Britain on Monday unveiled a raft of new measures to meet the challenge of terrorism, including a ban on radical speakers on university campuses, a ban on insurers covering the cost of terrorism-related ransom, and new curbs on Britons going abroad to fight.
Security officials have currently placed Britain at a terror threat level at ‘severe’, which means a terror attack is ‘highly likely’. The number of Britons reported to have travelled to fight with Islamic State (IS) in Iraq and Syria is around 500.
Stating that “the time is right”to put in place the new measures, Home secretary Theresa May said a new Counter Terrorism and Security Bill will be moved on Wednesday.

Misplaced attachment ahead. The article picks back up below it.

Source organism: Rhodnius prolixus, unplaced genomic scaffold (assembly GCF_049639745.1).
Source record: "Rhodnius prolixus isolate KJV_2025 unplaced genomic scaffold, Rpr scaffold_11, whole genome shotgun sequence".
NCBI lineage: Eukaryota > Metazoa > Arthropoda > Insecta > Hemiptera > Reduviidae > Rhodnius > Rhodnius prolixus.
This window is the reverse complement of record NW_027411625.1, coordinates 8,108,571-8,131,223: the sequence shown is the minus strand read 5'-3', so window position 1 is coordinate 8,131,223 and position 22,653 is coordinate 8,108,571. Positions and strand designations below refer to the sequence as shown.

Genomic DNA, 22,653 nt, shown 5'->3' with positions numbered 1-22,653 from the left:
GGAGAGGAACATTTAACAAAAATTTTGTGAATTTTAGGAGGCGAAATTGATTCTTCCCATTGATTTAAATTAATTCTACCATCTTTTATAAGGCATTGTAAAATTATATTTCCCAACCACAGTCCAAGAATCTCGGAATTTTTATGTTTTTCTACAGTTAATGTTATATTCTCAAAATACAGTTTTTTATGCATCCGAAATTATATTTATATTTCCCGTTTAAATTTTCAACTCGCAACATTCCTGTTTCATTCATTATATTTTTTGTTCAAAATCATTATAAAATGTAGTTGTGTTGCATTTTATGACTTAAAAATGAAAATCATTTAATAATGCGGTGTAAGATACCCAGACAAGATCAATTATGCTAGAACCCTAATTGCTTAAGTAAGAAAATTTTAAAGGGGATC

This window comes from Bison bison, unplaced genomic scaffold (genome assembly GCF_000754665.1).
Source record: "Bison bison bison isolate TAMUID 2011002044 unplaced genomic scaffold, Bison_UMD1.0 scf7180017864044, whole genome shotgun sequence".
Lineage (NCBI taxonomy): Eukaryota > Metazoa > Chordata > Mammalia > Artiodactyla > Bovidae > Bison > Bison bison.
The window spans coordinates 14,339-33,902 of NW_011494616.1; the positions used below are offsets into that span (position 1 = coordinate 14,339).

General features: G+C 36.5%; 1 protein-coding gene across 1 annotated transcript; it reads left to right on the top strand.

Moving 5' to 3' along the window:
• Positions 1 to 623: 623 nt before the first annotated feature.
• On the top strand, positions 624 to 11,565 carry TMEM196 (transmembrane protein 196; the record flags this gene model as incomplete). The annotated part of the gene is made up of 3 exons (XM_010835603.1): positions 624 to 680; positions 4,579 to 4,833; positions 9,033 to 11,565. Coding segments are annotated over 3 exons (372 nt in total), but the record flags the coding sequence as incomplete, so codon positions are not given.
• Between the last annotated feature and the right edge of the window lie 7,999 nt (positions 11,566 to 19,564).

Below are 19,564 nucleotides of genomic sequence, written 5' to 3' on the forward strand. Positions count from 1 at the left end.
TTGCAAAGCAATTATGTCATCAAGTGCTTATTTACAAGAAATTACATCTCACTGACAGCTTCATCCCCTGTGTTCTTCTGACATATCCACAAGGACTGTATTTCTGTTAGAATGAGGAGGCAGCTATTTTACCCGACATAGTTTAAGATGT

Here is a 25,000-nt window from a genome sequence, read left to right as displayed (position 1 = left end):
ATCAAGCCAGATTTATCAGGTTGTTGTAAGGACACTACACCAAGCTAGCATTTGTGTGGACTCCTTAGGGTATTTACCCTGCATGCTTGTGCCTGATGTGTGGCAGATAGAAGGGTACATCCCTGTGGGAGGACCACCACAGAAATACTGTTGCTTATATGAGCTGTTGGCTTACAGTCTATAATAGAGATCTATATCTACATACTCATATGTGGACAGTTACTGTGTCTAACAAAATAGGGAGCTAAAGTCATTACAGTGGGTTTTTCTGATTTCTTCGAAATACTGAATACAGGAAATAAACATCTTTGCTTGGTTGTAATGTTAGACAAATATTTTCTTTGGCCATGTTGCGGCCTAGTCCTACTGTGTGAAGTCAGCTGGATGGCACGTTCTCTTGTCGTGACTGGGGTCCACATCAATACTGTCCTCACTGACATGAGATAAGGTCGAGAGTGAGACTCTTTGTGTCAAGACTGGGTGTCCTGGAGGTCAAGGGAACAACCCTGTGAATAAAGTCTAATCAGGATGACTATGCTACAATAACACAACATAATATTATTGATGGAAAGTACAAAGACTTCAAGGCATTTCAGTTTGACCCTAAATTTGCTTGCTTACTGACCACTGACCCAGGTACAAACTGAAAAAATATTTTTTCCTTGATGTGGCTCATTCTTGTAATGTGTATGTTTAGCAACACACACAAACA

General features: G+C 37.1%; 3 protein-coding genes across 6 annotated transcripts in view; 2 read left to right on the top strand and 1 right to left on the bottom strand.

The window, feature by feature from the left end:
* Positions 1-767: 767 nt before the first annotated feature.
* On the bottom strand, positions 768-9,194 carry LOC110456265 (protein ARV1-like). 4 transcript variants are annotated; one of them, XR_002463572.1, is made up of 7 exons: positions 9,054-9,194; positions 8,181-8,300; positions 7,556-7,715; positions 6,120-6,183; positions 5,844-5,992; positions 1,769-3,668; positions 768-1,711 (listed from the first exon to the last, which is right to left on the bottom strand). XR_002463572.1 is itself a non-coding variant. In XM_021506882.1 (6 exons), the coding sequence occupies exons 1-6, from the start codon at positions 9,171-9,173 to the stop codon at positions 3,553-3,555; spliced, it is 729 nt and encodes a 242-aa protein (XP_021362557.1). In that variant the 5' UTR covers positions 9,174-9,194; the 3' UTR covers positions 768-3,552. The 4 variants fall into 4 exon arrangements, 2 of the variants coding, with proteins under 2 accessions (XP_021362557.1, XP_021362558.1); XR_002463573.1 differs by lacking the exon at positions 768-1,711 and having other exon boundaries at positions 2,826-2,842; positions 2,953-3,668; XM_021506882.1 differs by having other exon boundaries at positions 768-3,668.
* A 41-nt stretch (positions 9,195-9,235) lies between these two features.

It will be fast-tracked through parliament to become law before the May 2015 elections, she said. The bill will place a statutory duty on schools, colleges, prisons and local councils to help prevent people from being drawn into terrorism, the home secretary has said.
Universities would have to show that they have put in place policies to deal with extremist speakers. The home secretary confirmed that the new counter-terror law will include powers to exclude from the UK British citizens suspected of involvement in terrorism-related activity abroad.
Their travel documents will be cancelled and their names placed on ’no-fly lists’ for up to two years.
She added, “It is not a knee-jerk response to a sudden perceived threat. It is a properly considered, thought-through set of proposals that will help to keep us safe at a time of very significant danger.”